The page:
Reagan-Thatcher revolutionTHEN came the Reagan-Thatcher revolution of the 1980s. Even though that ideological revolution was sparked by the socialist excesses of the United Kingdom and Europe and the excessively high taxes in the United States, and even though Singapore did not have these socialist excesses, our minds were also influenced by this ideological revolution. Hence, our policies shifted towards right of centre. And we were not the only ones to be ideologically affected. Even the Chinese Communist Party government was affected by this global trend.
One of the most charming stories I have ever heard was told to me by Mr Montek Singh Ahluwalia, currently India's Deputy Chief Planner. In the early 1990s, a group of Chinese economists arrived in New Delhi and described the series of economic reforms that they planned to implement. When they finished, one Indian economist timidly asked: "But do you realise that if you implement these reforms, there will be rising inequality in Communist China?" The lead Chinese economist smiled broadly and replied: "We certainly hope so."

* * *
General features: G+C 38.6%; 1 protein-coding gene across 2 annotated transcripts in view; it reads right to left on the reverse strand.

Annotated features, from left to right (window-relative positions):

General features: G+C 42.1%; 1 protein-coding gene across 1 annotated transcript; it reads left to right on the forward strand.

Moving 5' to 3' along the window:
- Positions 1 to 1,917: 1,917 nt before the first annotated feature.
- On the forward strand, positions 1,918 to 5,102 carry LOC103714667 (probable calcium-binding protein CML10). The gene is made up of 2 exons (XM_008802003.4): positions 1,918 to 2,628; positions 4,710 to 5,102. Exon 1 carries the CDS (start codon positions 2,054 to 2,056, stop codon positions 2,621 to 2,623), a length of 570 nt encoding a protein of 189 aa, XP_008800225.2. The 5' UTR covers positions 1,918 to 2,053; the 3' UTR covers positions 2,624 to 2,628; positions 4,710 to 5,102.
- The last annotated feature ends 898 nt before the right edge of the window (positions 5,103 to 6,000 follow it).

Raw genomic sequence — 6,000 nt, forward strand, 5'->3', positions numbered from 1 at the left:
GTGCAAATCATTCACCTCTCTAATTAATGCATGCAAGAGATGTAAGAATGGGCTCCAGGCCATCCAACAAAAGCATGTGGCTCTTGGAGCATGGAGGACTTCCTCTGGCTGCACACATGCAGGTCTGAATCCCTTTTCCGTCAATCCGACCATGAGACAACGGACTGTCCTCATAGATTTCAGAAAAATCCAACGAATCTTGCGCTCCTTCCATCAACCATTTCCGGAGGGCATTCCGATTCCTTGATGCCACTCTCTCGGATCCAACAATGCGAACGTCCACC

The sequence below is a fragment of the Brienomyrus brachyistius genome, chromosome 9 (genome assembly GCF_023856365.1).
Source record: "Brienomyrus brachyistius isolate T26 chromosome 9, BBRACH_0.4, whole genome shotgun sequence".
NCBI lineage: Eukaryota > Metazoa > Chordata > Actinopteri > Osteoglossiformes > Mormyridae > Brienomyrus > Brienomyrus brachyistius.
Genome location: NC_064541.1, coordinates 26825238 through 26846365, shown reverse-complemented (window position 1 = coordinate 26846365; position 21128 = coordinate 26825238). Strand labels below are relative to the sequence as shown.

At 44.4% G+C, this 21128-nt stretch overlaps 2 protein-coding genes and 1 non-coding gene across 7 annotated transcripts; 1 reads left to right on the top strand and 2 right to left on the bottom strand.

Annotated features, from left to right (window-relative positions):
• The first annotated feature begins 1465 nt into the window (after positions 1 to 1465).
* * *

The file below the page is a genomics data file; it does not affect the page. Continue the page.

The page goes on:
And why did this Chinese economist say this? He did so because the Reagan-Thatcher revolution had convinced economists all over the world that rising inequality would lift all boats. In short, when the rich got richer, the poor would get richer too. There can be absolutely no doubt that the bold economic reforms of then-Chinese premier Zhu Rongji and his team lifted hundreds of millions out of poverty in China. The same was equally true in India.
In its time, the Reagan-Thatcher revolution did a lot of good. Hence, it also permeated thinking in Singapore. We also believed that it was good for the rich to get richer. A symbolic demonstration of this new ideological conviction was the decision to allow a rich gated community to emerge in Sentosa. Since I know first-hand how much some of our founding fathers disapproved of the gated community in Makati, Metro Manila, it provided real proof that our convictions had changed.
No trickle-down effect